If one was going to build with recycled materials then bonus, I don't care if its tires or cans or used windows or steel cutt from the side of a washing machine. Things are being used in a useful manner and thats better than being sent to the dump to rot in a toxic enviroment or a recycling plant that uses a redictulous amounts of energy (usually not very carbon friendly even with onsite energy production but thats another subject for another thread) to transform said recyclables into something new. But do what you please, build from all new materials if you like. If you don't like the tires use concrete pack your backfill and do a sealed thermal wrap what ever its all good.
If one was to build a earthship style (I say this because anything that isn't built from one of mikes plans is a passive solar TM home) and made sure that it was air tight (when all vents are closed) and insulated properly like an r-20+ (from my understanding anymore r value is not worth the buck) it could most certianly get most of its heating from the sun. Windows sloped or not. (most of mikes designs still have sloping windows except the simple survival that does have sloped windows ontop of the vertical windows and the packaged design but the rest all have sloping windows to get the most amount of sun in on the shortest day of the year) I think that one could most certianly build an interior wall with windows and doors (insulated where it can be) that seperates the main house from the greenhouse. And I think that if it has an airtight seal when doors, windows, and vents are closed there really shouldn't be any excessive humidity issues in the main house and same for the greenhouse if sufficient venting is supplied. As for cold season venting and fresh air could not a hrv of erv be used? the hrv should take some of the moisture out of the air, no? I think that the greenhouse can be a huge aid in keeping steady temperature and it can also be a hinderance if used incorrectly. If insulated curtans or shades are used to keep the warm in on those gray days and cold nights in the winter and to keep the heat out in the summer you should be able to see more gain from your greenhouse than loss. By having a greenhouse attached you don't get the wind and snow hitting the inner windows of the interior glass wall, so heat loss from the main house is minimized basicaly a weather lock. (I live in an old house built in the 60's. I heat with wood and here in the winter at night I close my blinds to keep the heat in. and in the summer often durring the day the temp of the house can be kept quite cool by closing the blinds in the morning and leaving them shut all day. there is a substantial differance in temps just by running my blinds at the right time and i have no TM and the house is very poorly insulated)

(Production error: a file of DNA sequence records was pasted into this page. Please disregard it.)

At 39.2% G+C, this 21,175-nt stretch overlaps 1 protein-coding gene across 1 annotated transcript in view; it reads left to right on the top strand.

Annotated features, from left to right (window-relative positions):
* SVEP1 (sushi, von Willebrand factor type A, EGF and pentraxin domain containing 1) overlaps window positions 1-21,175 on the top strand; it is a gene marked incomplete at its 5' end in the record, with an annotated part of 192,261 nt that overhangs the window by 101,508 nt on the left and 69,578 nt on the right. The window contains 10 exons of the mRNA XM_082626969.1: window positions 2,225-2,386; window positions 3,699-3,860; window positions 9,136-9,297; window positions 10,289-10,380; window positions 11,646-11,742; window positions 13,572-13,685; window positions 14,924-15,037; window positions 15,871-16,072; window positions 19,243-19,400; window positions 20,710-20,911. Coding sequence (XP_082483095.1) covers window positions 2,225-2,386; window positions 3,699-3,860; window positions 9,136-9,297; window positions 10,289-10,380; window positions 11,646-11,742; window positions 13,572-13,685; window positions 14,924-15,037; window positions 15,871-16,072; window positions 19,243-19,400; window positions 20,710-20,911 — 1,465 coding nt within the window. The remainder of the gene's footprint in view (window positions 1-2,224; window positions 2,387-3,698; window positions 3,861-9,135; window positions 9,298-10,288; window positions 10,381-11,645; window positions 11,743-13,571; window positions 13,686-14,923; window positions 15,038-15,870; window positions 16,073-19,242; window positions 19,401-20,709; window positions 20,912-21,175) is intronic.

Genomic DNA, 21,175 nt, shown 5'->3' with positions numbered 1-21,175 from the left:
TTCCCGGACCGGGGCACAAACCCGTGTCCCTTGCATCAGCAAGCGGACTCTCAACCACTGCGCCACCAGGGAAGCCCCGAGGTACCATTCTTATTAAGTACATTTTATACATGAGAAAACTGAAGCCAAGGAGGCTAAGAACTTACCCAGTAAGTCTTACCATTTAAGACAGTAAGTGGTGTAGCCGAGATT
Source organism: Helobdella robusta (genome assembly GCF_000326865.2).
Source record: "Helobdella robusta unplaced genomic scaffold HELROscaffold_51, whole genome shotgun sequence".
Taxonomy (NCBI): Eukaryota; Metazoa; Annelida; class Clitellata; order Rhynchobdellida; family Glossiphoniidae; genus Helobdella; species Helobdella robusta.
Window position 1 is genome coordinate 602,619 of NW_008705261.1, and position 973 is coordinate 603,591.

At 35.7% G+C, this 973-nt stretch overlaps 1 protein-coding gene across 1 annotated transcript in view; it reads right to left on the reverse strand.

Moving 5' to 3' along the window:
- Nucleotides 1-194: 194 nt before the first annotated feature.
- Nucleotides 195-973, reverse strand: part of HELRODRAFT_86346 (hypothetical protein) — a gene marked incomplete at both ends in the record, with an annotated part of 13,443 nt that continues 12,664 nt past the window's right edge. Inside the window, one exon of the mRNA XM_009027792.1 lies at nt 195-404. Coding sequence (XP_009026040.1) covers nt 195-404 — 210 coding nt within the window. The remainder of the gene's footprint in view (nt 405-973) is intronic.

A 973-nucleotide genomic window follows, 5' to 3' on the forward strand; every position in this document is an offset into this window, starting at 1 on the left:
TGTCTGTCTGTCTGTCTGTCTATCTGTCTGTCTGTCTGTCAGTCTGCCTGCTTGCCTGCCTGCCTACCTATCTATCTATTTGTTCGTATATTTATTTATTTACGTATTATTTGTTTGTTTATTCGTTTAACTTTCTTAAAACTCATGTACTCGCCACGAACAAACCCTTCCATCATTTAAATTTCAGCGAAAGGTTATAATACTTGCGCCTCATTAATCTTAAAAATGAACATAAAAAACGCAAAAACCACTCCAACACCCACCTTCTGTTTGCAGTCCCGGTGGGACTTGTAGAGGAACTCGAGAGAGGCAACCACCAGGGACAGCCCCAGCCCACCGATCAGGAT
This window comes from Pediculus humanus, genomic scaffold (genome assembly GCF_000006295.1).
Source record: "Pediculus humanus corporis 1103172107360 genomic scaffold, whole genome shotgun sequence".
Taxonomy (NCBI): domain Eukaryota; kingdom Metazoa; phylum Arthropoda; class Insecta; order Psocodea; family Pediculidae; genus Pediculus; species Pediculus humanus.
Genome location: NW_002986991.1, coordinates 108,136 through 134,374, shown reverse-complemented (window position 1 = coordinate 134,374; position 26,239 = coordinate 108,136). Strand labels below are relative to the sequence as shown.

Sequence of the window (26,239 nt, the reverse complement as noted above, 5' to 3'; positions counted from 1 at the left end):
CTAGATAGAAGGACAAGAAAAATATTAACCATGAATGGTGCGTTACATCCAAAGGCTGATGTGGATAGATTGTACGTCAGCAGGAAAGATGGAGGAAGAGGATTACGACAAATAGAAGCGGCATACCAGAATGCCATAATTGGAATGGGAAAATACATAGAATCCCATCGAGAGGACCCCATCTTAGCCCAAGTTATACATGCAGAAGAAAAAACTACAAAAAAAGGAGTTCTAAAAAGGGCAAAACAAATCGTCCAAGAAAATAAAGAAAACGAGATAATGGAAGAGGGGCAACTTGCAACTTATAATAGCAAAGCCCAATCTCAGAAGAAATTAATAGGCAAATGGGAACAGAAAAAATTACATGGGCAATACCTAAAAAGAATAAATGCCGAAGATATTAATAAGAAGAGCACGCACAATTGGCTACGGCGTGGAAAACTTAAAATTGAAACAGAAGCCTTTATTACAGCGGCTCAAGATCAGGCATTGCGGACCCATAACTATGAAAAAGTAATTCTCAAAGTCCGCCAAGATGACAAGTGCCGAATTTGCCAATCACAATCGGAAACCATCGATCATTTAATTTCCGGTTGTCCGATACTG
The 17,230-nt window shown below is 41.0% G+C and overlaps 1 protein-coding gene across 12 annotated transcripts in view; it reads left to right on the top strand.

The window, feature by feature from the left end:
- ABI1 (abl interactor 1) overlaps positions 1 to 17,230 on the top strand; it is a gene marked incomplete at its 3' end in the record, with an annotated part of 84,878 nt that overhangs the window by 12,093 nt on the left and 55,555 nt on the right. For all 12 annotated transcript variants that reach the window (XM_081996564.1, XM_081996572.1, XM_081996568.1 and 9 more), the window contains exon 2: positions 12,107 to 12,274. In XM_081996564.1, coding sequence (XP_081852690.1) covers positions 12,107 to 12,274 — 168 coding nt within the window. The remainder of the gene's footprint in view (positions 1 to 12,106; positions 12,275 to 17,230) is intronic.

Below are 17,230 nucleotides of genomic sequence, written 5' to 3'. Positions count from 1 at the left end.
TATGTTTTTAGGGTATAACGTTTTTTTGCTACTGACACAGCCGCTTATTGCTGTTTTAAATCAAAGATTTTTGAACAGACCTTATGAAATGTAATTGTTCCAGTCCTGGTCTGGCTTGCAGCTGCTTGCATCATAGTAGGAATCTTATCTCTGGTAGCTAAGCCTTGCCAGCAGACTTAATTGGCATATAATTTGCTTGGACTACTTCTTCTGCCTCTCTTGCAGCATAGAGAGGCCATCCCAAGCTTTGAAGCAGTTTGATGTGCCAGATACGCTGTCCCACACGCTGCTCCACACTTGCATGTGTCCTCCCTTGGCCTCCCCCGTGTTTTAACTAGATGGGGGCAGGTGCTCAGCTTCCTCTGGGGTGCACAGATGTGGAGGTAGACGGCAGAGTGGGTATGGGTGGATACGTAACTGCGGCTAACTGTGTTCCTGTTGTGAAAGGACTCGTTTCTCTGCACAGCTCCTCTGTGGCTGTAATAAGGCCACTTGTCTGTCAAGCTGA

So what I put forward is
If you build a house with thermal mass, make it as air tight as you can and have proper ventilation why couldn't you use a greenhouse to do most of your heating and use say a rmh to supliment on the crappy days? Should be a lot more effecient than the matchstick house I'm living in now. especially if electricity is produced onsite in a renewable fasion.
Wilderness fragmentation isnt that hard of a concept to get if you think about it. This stuff gets political so we should stay away from it unless earthship promotes it?
Im not sure what you mean by this. I googled Wilderness fragmentation this is what i got.
-Wilderness Fragmentation is often defined as a decrease in some or all types of natural habitats in a landscape, and the dividing of the landscape into smaller and more isolated pieces.
I'm not really following what your getting at. Should we only be building in towns and cities that have already decreased the natural habitats? Why stay away from it unless the earthship promotes it? Building any kind of house in the bush is going to deminish natural habitats but if propor permiculture techniques are used in the building and surrounding area arn't we going to increase habitats for critters? What does it have to do with earthships?
The plan to heat the building is to use the sun. If I ever get this thing done we will find out if it works! If not I'm thinking of putting a rocket mass heater in. And as for building with tires most places seem to be ok with it if you have stamped plans it might take some explaining but they seem to be popping up all over the place these days
Thanks! Im in ontario Canada. The dementions started as a 10 by 10 U-module and was supposed to have a green house section 6 feet out but I ended up going 8 feet out with it to give just a bit more room. so i guess its inside dimentions are aprox 10 feet wide and 18 feet long ish. The whole thing has been done by hand. We dug the hole and pounded all the tires with a sledge. It does take a long time and a lot of pounding. My buddy and I got pretty good at it by the time we were done the 100 or so tires in this build. I think on a good day we could get a tire pounded and on to the next one within about 15 min. most did take longer lol. We decided to go with an earth cliff that will be platered over and only 4 rows of tires, this was mainly because we were digging and pounding by hand. Its been a lot of fun and I will deffinatly try and keep updating this thread. Its a bit of an incentive to get working on this thing having it here for people to see. Hopfully I can get a little more done before i have to tarp it up for the winter.